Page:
I am a procrastinator. This does not make me special – in fact, I think it’s quite common. I’ve read an interesting theory on procrastination; that those who think they’re smart and capable are afraid to fail in the arena of ideas, and thus fall back on a defense akin to “Well if I had written that novel it would have been great, but I procrastinated and never did, so whatever.” I think this is painfully poignant but not what I want to talk about today.
Last night I spent many hours reading the comments of strangers on a very hot, contemporary topic – the podcast Serial. It’s a phenomenal piece of long-form investigative journalism cross-bred with the sensibilities of fiction; nothing like it has been done before, so far as I can tell. The fact that a vibrant online community has sprung up to debate the tiniest pieces of testimony from a murder case that was ostensibly solved 15 years ago is itself somewhat amazing, but even moreso, I’m compelled and repulsed by my capacity to submerge myself as a spectator into this online pub of speculation.
This was not the first time I’ve delved deeply into the comments section of a popular website, nor, I’m sure, will it be the last. The seductive qualities are too much for me to resist, or at least, to pretend to want to resist. Somehow, the discussion proved more compelling than the actual product, even though I knew none of the people debating, nor did I contribute even once myself.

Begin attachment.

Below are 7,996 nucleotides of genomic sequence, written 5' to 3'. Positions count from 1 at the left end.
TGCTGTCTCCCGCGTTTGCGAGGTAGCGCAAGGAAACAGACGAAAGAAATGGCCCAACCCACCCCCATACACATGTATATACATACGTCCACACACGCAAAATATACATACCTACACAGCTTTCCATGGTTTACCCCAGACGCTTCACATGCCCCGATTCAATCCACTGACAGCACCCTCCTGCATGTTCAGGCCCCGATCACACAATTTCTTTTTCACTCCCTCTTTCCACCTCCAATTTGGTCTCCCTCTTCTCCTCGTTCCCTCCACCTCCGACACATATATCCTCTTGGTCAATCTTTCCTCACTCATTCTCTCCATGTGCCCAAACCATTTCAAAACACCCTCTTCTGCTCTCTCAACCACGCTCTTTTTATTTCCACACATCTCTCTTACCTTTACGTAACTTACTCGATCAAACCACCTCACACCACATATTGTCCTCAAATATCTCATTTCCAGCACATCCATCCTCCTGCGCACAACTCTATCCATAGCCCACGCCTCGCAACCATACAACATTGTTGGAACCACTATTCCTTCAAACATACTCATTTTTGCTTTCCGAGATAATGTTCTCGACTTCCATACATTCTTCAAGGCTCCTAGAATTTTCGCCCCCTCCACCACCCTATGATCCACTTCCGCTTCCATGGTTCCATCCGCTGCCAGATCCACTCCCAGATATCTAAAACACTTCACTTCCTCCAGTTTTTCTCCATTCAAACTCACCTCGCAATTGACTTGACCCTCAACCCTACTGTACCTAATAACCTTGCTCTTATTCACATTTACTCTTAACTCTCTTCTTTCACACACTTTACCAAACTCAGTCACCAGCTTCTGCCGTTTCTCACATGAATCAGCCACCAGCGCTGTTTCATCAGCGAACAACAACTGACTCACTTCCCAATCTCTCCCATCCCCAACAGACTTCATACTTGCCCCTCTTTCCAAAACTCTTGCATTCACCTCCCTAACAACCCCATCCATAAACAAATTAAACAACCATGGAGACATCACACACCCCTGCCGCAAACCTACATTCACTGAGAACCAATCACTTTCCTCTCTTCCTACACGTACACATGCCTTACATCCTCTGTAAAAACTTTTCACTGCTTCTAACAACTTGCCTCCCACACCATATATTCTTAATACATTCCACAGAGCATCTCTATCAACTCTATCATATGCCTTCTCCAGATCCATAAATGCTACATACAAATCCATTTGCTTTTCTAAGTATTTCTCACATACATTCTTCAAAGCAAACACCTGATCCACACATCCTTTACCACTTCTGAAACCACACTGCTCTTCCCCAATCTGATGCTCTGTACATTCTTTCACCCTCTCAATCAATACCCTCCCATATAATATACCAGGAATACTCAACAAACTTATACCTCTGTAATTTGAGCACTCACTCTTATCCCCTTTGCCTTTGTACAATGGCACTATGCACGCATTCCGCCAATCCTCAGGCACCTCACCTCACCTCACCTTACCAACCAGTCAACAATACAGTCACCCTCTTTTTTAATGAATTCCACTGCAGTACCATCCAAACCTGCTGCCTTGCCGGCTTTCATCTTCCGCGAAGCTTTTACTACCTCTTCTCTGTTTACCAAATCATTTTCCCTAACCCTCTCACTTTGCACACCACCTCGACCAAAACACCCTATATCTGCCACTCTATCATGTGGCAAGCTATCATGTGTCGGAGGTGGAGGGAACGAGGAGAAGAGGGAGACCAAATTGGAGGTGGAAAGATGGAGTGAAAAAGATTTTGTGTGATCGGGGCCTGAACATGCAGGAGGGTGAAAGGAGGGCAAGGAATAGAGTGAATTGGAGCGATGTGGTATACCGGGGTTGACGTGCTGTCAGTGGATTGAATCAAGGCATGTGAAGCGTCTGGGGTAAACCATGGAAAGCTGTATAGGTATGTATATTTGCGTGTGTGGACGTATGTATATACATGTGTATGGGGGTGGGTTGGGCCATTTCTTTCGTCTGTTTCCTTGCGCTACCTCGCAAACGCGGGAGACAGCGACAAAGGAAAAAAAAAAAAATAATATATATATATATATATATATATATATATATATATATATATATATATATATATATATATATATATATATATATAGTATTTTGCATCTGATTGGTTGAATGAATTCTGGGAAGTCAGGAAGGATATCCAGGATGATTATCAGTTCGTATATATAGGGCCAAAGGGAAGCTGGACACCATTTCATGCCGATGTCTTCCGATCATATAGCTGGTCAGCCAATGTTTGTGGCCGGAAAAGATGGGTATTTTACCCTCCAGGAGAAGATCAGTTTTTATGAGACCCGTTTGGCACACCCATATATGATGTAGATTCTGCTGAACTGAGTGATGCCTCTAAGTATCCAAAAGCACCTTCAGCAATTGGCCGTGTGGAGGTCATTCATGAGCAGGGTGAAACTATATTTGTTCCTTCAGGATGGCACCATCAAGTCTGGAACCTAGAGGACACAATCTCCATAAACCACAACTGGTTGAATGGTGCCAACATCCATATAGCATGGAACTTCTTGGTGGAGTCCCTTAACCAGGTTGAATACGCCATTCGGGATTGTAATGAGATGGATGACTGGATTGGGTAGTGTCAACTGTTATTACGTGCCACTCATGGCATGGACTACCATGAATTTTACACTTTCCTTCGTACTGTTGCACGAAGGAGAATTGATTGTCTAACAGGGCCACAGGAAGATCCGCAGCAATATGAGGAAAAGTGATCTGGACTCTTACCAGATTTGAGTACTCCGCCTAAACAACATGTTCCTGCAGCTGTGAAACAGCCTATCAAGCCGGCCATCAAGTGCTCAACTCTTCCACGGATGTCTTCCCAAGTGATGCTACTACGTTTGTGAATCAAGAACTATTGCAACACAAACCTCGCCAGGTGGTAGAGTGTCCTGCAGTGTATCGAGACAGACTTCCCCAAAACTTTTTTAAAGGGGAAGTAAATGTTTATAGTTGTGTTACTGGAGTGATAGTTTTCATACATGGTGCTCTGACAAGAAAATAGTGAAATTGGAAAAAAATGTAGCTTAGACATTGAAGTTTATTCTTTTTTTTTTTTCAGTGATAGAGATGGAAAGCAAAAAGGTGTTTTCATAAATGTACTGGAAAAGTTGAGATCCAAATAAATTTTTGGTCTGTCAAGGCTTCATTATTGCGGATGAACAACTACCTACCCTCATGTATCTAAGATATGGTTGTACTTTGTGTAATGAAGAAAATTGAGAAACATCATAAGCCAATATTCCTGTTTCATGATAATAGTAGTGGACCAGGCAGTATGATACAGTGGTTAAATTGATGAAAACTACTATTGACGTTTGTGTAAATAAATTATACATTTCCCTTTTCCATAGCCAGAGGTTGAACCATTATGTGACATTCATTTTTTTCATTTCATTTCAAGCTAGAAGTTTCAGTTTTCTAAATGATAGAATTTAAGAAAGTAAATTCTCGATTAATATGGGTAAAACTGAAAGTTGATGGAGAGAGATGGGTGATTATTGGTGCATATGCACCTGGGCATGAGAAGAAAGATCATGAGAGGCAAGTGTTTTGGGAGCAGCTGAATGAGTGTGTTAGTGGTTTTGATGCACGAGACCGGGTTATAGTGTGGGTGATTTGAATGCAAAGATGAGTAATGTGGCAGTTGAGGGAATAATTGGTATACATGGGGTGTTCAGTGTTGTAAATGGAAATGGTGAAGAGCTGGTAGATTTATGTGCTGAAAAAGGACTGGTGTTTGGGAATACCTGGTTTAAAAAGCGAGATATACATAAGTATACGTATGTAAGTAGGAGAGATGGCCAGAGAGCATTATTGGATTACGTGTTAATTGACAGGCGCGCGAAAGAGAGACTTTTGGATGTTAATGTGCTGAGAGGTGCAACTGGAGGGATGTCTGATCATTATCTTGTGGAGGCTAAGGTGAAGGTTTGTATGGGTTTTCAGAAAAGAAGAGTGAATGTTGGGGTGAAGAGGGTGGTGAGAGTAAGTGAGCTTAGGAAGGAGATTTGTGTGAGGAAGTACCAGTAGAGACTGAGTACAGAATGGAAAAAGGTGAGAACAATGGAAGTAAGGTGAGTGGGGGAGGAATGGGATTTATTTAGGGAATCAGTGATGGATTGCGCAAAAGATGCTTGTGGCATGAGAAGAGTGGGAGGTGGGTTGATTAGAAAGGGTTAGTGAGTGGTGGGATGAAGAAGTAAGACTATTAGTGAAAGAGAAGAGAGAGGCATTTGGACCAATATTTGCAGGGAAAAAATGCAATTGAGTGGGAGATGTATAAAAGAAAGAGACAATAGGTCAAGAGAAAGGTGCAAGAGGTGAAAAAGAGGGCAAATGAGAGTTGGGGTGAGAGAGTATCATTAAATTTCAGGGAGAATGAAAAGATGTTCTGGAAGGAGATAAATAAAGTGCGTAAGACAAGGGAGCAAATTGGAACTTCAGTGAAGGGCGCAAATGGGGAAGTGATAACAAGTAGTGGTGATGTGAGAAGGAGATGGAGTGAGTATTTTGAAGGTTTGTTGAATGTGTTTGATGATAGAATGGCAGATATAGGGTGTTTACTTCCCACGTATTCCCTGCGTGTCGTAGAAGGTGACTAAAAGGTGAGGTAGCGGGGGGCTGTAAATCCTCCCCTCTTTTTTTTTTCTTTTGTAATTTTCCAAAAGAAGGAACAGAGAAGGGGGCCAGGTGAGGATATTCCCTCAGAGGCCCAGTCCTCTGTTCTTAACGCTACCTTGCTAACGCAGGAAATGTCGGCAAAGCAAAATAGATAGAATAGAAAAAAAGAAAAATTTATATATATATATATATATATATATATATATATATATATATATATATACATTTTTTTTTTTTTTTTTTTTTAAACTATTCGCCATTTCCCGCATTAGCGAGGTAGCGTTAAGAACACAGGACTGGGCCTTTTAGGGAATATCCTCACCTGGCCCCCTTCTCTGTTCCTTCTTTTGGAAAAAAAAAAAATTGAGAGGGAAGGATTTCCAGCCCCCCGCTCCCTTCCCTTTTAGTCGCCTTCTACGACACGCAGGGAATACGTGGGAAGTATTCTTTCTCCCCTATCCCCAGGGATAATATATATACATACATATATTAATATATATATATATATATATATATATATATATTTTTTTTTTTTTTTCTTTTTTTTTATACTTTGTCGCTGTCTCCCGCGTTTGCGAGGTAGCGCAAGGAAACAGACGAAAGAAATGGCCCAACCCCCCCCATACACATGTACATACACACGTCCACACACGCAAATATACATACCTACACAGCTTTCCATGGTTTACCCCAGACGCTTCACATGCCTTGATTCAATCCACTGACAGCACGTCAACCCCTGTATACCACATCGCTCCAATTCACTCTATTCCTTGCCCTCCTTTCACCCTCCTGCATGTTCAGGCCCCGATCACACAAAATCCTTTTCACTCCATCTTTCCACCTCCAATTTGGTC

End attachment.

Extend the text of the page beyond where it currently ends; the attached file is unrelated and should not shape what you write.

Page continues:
Don’t get me wrong; I think the podcast is great. It’s an original concept and it’s masterful storytelling. If you haven’t yet listened I’d highly recommend it. (Be sure to start at the first episode, though; this is serial storytelling, after all.) But it was the comments that got me jazzed up – the insight and meticulous approach to detail, from postulation to refutation, proposal and rebuff, the emotional passion of the whole thing. It had the ring of people discussing a much-loved piece of fiction, but the stakes are very real – there is a man behind bars this very moment who resolutely maintains his innocence in this crime. Suddenly every theory, every shred of evidence (or lack thereof) is of magnified significance.
So that’s how I passed some hours last night. I did some of what I needed to do – my obligations – but they were shelved soon enough for this mental indulgence. One could make the argument that at least I was reading, but ultimately, I was doing it as a form of entertainment more than anything. Sure, I’ve firmed up my grasp on the details of the case to which I’ve been exposed, and formed some ideas of my own (which quickly leads to dismissing the opinions of those I disagree with, which is insidious enough in isolation), but have I achieved anything? Has light been shone, has the unknown been brought to the surface, even in my own mind? I want to offer a resolute yes, but I know the real answer is at best murky. I’m slurping mental pablum in place of authentic insight – eating the ideas of others in place of forming my own.
This, I think, is the worst form of procrastination, and it’s one to which I’m all too susceptible. Perhaps the shame of realization will help direct my actions in future. One can only hope to learn from one’s mistakes – to take in evidence and re-evaluate what one thinks one knows. Funnily enough, this sentiment lies at the heart of Serial, so maybe it’s fitting that I so easily got lost.